University of Iowa News Release
April 12, 2006
Neonatal Research Network Selects Children's Hospital Of Iowa NICU
The Neonatal Intensive Care Unit (NICU) of the Children's Hospital of Iowa at University of Iowa Hospitals and Clinics is now part of an elite national network of research centers.
The Children's Hospital of Iowa NICU was one of 16 centers chosen from a large pool of applicants to be a part of the Neonatal Research Network of the National Institute of Child Health and Human Development (NICHD), a branch of the National Institutes of Health. The selection includes a five-year, $1.37 million award from the NICHD.
The network was developed to conduct research studies to investigate the safety and effectiveness of treatment strategies to care for premature and critically ill newborn infants. The network was started in 1986 by NICHD and is made up of select medical institutions across the country. Applications for participation in the network are accepted once every five years and reviewed for scientific merit by a panel of experts.
"Of the hundreds of academic pediatrics departments and neonatology units in the country, there are only a handful that are chosen to be a part of the network. So it is nice recognition for our team and what we've accomplished. We are confident we will be able to make significant contributions to the network's research, which, in turn, will help to improve the care of babies throughout the United States and the world," said Edward Bell, M.D., principal investigator for the award and professor of pediatrics in the UI Roy J. and Lucille A. Carver College of Medicine and vice-chair for faculty affairs in the department.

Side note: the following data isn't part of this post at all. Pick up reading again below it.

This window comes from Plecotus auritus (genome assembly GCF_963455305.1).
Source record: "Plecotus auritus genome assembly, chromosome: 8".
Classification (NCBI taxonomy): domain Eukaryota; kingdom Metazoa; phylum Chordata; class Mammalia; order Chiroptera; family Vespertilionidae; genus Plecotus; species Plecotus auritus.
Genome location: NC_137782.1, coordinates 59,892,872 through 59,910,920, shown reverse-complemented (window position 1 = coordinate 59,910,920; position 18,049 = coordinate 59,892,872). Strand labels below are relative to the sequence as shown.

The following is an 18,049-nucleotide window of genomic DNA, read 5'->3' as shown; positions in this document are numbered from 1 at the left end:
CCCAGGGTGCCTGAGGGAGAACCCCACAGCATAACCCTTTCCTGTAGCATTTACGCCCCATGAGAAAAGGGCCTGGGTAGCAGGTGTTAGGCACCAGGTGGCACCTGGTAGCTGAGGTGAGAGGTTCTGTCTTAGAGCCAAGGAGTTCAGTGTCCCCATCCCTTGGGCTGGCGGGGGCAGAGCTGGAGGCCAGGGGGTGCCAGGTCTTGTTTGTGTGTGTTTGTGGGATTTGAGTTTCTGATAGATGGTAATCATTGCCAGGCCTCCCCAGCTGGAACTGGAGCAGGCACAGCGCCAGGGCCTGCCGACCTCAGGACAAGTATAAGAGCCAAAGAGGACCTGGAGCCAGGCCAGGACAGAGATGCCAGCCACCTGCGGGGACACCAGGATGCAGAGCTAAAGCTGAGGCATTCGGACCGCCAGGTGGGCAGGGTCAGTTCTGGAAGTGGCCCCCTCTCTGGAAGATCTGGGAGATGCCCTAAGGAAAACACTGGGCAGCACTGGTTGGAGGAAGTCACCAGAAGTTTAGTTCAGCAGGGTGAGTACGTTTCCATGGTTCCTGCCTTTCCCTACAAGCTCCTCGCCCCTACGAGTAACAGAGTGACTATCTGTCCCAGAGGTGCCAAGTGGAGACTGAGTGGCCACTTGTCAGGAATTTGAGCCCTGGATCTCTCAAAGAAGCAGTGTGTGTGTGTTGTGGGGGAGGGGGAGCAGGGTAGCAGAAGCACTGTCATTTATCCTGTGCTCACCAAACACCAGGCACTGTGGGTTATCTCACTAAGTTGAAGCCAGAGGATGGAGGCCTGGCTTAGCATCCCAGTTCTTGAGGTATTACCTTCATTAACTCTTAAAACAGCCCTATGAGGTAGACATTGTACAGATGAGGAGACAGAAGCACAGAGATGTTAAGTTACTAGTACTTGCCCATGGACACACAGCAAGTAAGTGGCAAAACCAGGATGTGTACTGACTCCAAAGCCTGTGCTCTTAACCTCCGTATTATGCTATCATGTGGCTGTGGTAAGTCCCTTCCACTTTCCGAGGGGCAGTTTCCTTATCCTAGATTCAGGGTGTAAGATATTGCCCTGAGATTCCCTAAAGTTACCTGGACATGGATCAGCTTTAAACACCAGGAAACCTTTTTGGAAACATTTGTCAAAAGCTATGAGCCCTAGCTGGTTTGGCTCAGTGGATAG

Bell said the best way to do multicenter research is to use an existing network that already has the infrastructure and communications network, rather than trying to recruit other hospitals to try to help with the research.
"We have answered most of the big questions in neonatology. Now we are focusing on questions that take a large number of patients enrolled in a study to answer. The most important new therapies are evaluated in multicenter trials," Bell said.
Bell said that participating in the network is a good way for the Children's Hospital of Iowa NICU to participate in some of the biggest, most important clinical research studies involving newborns.
University of Iowa Health Care describes the partnership between the UI Roy J. and Lucille A. Carver College of Medicine and UI Hospitals and Clinics and the patient care, medical education and research programs and services they provide. Visit UI Health Care online at www.uihealthcare.com.
STORY SOURCE: University of Iowa Health Science Relations, 5137 Westlawn, Iowa City, Iowa 5224-1178
MEDIA CONTACT: Becky Soglin, 319 335-6660 email@example.com; Writer: Andrea Schreiber